Society is exposed to criminal behavior through media, and tends to classify that behavior as deviant according to current societal beliefs and concerns; however, the processes that create crime do not receive significant attention. This neglect is characteristic of correctional criminology, which is a “correctional, social-problems-oriented approach to the study of crime” (Hester & Eglin, 1992, p.7). Correctional criminology has three major flaws that are problematic from a sociological point of view.
Correctional criminology concerns itself with the causes and cures of crime, treats humans as objects rather than conscious beings, and fails to take into account that crime is socially constructed. These flaws cause crime to be viewed from a perspective that is not sociologically sound. The first criticism of correctional criminology is that it focuses on how to alleviate crime. By focusing on alleviating crime, insufficient emphasis is placed on possible problematic social practices.
The history and evolution of gay rights in Canada illustrates an overemphasis on alleviating crime, rather than focusing on societal norms that are the actual problem. Until 1969, homosexuals were prosecuted for their sexual orientation and relations. Furthermore, before its removal from the Diagnostic and Statistical Manual of Mental Disorders (DSM) in 1973, homosexuality was also classified as a mental disorder (Corriveau, 2011).
The preoccupation of society in classifying homosexuals as deviant and prosecuting them for their apparent transgressions, prevented society from realizing that their beliefs were inhumane and unjust. Currently, homosexual marriage is legal in Canada, which validates that society has realized its previous views on homosexuality were problematic. Thus, from a sociological point of view, correctional criminology’s focus on alleviating crime and neglecting the social factors that actually cause crime is flawed.
The second critique of correctional criminology is that it treats humans as objects, similar to the objects that are studied in the natural sciences (Hester & Eglin, 1992). Treating humans as objects is problematic from a sociological point of view, because humans are conscious beings capable of making decisions (Hester & Eglin, 1992). Correctional criminology utilizes non-sociological approaches to crime such as biological theories of criminal behavior. Biological theorists advocate that genetic factors and phenotypic characteristics are what causedeviant behavior. (Hester & Eglin, 1992). By establishing such a cause and effect relationship, professionals are then able to administer medicine and rehabilitative procedures to nullify the abnormal genetics and characteristics responsible for crime.
From an ameliorative perspective of crime this may be effective, but from a sociological perspective it is insufficient. When humans are viewed in such a positivistic manner, their subjective experiences and derived beliefs are ignored. This is unacceptable to sociologists, as these subjective experiences and beliefs are what rendereach individual unique.Due to the fact that each individual has their own unique experience, each individual will have their own conception of what is right and wrong, and thus their own reasons of behaving accordingly(Hester & Eglin, 1992).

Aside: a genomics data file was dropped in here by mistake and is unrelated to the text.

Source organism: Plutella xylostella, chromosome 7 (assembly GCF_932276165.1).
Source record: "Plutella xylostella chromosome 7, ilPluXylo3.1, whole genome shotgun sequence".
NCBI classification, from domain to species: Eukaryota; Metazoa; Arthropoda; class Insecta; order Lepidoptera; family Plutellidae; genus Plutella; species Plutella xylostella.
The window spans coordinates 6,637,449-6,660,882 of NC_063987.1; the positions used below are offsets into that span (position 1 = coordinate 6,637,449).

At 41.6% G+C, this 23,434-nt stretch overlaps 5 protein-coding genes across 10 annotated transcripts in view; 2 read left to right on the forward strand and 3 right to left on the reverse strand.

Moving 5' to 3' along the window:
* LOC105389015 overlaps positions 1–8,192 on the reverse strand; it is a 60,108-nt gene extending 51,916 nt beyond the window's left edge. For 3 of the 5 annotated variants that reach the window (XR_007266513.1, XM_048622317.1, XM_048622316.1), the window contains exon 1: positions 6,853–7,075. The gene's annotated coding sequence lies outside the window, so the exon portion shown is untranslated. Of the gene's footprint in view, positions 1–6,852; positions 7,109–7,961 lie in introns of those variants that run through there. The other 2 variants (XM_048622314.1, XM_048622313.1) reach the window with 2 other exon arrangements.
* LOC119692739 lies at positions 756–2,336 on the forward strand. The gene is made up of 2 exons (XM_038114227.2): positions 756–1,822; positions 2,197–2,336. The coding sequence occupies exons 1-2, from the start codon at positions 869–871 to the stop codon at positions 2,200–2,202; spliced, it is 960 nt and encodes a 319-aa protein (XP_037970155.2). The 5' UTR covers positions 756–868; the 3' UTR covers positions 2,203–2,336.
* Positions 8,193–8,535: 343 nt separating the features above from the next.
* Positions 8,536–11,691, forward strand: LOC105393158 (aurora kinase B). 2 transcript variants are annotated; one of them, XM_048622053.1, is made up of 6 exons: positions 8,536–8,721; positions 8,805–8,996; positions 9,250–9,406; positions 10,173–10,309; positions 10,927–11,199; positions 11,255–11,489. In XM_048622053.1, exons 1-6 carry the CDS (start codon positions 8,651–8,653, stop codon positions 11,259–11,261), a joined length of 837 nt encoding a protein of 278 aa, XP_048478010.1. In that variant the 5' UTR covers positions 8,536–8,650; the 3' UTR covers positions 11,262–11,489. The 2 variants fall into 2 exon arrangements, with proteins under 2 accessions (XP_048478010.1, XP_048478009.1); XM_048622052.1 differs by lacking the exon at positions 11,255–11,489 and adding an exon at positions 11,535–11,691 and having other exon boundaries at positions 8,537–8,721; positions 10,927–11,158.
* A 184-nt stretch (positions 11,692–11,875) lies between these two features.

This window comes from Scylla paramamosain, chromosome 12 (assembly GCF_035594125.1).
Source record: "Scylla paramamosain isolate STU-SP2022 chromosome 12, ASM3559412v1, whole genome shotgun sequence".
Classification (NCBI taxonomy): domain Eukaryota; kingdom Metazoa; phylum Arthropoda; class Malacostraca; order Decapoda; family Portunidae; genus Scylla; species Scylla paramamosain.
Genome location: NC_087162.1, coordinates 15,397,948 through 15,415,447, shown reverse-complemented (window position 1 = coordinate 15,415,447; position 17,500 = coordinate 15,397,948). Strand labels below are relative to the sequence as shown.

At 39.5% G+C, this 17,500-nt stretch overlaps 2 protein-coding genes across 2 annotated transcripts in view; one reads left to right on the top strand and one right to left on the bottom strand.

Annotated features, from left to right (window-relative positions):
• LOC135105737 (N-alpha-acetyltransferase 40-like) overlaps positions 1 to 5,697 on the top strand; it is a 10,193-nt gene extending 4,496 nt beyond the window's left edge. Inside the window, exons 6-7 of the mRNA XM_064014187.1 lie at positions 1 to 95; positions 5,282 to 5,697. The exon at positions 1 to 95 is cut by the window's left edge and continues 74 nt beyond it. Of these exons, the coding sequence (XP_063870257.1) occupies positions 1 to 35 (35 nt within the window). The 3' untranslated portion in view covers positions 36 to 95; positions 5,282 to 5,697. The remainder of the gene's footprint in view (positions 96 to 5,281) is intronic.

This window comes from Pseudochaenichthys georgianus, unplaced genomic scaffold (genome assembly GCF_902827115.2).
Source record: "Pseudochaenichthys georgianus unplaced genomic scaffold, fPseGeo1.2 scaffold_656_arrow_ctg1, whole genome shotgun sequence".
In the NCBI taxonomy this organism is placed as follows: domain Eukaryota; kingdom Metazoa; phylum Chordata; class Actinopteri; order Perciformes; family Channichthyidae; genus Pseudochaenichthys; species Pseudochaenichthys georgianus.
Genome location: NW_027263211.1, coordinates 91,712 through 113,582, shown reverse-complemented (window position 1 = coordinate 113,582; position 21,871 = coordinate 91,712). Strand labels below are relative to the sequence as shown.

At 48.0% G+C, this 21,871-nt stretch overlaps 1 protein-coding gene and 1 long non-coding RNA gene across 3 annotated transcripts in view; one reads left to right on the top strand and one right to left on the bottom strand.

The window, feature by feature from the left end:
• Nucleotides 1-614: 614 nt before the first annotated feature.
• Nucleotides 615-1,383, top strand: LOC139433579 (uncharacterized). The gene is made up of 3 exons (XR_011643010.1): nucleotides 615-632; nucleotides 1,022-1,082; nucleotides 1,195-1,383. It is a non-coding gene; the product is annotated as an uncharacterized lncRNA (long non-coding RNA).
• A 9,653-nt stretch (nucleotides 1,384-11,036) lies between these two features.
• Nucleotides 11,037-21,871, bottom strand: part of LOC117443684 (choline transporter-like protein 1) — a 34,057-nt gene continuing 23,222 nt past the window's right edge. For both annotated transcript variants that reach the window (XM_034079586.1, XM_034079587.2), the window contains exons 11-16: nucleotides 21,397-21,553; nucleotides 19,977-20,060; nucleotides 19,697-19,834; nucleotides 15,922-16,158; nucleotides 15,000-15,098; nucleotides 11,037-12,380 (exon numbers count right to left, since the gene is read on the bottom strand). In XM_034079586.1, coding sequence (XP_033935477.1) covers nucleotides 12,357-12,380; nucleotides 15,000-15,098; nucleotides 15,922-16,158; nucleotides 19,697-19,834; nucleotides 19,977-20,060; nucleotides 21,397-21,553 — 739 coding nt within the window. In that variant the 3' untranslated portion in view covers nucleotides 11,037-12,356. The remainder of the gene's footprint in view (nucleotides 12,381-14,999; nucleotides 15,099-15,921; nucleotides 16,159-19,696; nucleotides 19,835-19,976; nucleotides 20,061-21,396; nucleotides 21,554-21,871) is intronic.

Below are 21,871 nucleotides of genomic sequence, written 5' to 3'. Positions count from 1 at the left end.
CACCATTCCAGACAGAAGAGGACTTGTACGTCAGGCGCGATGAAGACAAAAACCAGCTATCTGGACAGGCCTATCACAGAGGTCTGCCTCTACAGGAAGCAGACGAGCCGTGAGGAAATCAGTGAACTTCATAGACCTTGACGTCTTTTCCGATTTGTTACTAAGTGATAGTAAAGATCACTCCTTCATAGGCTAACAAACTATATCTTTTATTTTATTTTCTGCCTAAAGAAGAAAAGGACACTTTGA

The correctional criminology tendency to view humans as objects is therefore problematic for sociologists. The third critique of correctional criminology is its inaccurate perception of crime as an objective entity. If crime were in fact an objective entity, all crimes would have existed since mankind’s first society, which is clearly implausible. Crimes are socially constructed and depend heavily on the current concerns of society, which explains why crimes exist today that were non-existent in the past (Hester & Eglin, 1992). For example, until 1929 in Canada, women were not considered ‘persons’, but considered the property of a man. Consequently, violence against women was considered the norm and accepted by society (Price, 2005).
As a result of the persistence of second wave feminism;however, violence against women is now illegal(Price, 2005). Without the social construction of violence against women as deviant behavior, women would continue to be treated unfairly today. Nevertheless, there are present day societies in existence, such as Afghanistan, that still fail to condemn violence against women. Correctional criminology’s perception of crime as an objective entity must therefore be inaccurate. From a sociological point of view, there are three major flaws that are characteristic of correctional criminology.
The concern with alleviating crime causes detrimental social practices to be overlooked. Studying humans in a positivistic manner fails to acknowledge that humans have unique reasons for behaving in certain ways. The fact that crimes exist today, that did not exist in the past proves that crime is not objective. Nevertheless, t hese flaws determine that correctional criminology is of minimal use when viewing crime from a sociological point of view.
Corriveau, P. (2011). Judging Homosexuals.Vancouver, BC:UBC Press.
Hester, S., & Eglin, P. (1992). A Sociology of Crime.New York, NY: Routledge.
Price, L. (2005). Feminist Frameworks: Building Theory on Violence Against Women. Winnipeg, MB: Fernwood Publishing